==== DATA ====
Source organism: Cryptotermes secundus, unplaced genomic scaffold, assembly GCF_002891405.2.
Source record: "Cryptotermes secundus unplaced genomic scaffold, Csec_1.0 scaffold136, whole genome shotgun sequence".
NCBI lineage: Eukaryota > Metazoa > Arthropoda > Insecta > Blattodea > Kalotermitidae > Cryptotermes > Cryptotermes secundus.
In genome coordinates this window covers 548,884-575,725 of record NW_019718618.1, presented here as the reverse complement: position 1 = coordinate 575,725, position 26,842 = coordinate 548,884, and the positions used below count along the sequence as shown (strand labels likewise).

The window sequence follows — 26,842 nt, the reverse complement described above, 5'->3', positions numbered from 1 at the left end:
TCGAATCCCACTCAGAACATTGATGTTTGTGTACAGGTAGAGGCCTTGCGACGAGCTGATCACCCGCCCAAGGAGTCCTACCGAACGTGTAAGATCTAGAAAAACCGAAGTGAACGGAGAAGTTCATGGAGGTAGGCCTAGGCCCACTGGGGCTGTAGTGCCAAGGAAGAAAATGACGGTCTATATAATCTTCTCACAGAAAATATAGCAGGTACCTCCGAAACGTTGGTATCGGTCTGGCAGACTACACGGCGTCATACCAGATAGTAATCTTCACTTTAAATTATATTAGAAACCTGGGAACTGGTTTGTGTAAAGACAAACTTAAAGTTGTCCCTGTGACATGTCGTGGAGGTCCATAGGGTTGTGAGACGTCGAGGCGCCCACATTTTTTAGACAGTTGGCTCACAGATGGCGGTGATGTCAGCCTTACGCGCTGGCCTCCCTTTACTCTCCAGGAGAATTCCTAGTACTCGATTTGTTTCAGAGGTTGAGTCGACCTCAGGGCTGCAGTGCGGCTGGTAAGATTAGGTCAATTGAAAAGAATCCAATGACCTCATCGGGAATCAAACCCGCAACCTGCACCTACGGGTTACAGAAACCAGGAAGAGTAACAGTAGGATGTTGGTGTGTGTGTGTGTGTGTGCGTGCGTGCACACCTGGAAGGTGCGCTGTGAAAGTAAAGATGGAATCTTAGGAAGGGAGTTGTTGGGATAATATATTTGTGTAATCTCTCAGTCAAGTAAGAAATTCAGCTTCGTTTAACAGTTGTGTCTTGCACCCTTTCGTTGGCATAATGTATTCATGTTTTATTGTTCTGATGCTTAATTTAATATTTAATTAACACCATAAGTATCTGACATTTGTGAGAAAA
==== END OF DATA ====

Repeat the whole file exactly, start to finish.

Source organism: Cryptotermes secundus, unplaced genomic scaffold, assembly GCF_002891405.2.
Source record: "Cryptotermes secundus unplaced genomic scaffold, Csec_1.0 scaffold136, whole genome shotgun sequence".
NCBI lineage: Eukaryota > Metazoa > Arthropoda > Insecta > Blattodea > Kalotermitidae > Cryptotermes > Cryptotermes secundus.
In genome coordinates this window covers 548,884-575,725 of record NW_019718618.1, presented here as the reverse complement: position 1 = coordinate 575,725, position 26,842 = coordinate 548,884, and the positions used below count along the sequence as shown (strand labels likewise).

The window sequence follows — 26,842 nt, the reverse complement described above, 5'->3', positions numbered from 1 at the left end:
TCGAATCCCACTCAGAACATTGATGTTTGTGTACAGGTAGAGGCCTTGCGACGAGCTGATCACCCGCCCAAGGAGTCCTACCGAACGTGTAAGATCTAGAAAAACCGAAGTGAACGGAGAAGTTCATGGAGGTAGGCCTAGGCCCACTGGGGCTGTAGTGCCAAGGAAGAAAATGACGGTCTATATAATCTTCTCACAGAAAATATAGCAGGTACCTCCGAAACGTTGGTATCGGTCTGGCAGACTACACGGCGTCATACCAGATAGTAATCTTCACTTTAAATTATATTAGAAACCTGGGAACTGGTTTGTGTAAAGACAAACTTAAAGTTGTCCCTGTGACATGTCGTGGAGGTCCATAGGGTTGTGAGACGTCGAGGCGCCCACATTTTTTAGACAGTTGGCTCACAGATGGCGGTGATGTCAGCCTTACGCGCTGGCCTCCCTTTACTCTCCAGGAGAATTCCTAGTACTCGATTTGTTTCAGAGGTTGAGTCGACCTCAGGGCTGCAGTGCGGCTGGTAAGATTAGGTCAATTGAAAAGAATCCAATGACCTCATCGGGAATCAAACCCGCAACCTGCACCTACGGGTTACAGAAACCAGGAAGAGTAACAGTAGGATGTTGGTGTGTGTGTGTGTGTGTGCGTGCGTGCACACCTGGAAGGTGCGCTGTGAAAGTAAAGATGGAATCTTAGGAAGGGAGTTGTTGGGATAATATATTTGTGTAATCTCTCAGTCAAGTAAGAAATTCAGCTTCGTTTAACAGTTGTGTCTTGCACCCTTTCGTTGGCATAATGTATTCATGTTTTATTGTTCTGATGCTTAATTTAATATTTAATTAACACCATAAGTATCTGACATTTGTGAGAAAA